Covid calculator identifies at-risk London boroughs

A worrying trend in coronavirus cases in London has been highlighted in a ‘Covid calculator’.

Devised by Imperial College London, the tool predicts which parts of the country have the greatest probability of seeing coronavirus cases rise above 50 per 100,000, which it classes as a “hotspot”.

When visited one month ago, Chelsea, Richmond, Kingston and Bexley were calculated as being at risk of becoming a hotspot.

Now, however, the map shows 21 local authorities in London coloured in red – meaning they all have at least a 75% probability of having cases rise above 50 per 100,000 population.

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But the most worrying data on the map comes when looking at its calculations for over the next week.

By October 11, 27 boroughs are deemed to be in the red category.


Speaking last month, lead researcher Professor Axel Gandy, from the Department of Mathematics at Imperial College London, said: “COVID-19 is, unfortunately, very much still with us, but we hope this will be a useful tool for local and national governments trying to bring hotspots under control.”

The website uses data on daily reported cases and weekly reported deaths and mathematics modelling to reported a probability that a local authority will become a hotspot in the following week.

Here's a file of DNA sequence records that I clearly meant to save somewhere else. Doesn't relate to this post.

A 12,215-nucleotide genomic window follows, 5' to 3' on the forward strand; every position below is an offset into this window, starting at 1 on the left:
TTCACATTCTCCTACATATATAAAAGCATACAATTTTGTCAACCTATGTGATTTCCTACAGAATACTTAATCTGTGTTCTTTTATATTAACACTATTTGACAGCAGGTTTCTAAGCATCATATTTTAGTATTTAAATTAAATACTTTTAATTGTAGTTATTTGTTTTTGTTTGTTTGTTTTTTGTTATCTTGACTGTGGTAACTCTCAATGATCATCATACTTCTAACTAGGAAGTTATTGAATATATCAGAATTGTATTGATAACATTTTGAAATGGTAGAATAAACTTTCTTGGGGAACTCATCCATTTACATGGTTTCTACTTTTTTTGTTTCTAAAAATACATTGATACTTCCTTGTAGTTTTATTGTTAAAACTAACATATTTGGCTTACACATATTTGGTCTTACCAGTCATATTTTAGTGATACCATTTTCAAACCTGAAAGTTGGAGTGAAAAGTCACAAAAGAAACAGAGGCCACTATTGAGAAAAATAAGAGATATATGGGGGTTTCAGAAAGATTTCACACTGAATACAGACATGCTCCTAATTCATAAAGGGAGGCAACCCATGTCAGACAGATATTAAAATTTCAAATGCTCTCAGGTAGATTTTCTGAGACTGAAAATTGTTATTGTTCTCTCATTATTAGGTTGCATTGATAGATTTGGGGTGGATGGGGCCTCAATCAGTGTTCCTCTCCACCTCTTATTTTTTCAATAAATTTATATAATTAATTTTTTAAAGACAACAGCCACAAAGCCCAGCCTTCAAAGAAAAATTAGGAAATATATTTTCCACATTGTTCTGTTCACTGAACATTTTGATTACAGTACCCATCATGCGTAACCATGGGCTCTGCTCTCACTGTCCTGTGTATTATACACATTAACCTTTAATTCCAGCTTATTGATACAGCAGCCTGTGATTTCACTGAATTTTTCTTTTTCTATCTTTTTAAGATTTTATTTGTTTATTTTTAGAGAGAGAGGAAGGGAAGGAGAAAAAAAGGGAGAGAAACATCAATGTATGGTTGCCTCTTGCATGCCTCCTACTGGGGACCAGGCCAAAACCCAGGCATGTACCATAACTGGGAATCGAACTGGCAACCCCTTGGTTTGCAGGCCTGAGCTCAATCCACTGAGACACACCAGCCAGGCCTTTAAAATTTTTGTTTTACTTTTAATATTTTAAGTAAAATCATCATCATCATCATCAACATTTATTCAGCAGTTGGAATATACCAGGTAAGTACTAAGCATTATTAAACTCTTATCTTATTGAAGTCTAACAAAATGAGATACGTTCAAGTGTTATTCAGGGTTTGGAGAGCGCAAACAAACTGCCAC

The predictions do assume no change in current interventions (lockdowns, school closures, and others) in a local authority beyond those already taken about a week before the end of observations.

You can view the tool here for more information.

It comes as COVID cases continue to rise across the country.

The UK has reported 12,594 new coronavirus cases and 19 deaths.

It comes after several days of confusion as 16,000 cases in England were missed by the NHS Test and Trace scheme.

It led to a large spike of nearly 23,000 cases being reported on Sunday and means that in some clusters the disease was allowed to spread unchecked.

Public Health England (PHE) said a technical issue had meant 15,841 cases between 25 September and 2 October were left out of daily reports.

A problem with an Excel spreadsheet reaching its maximum size has been blamed.


The government said 6,500 staff had been drafted in over the weekend to track down contacts of the missed cases.

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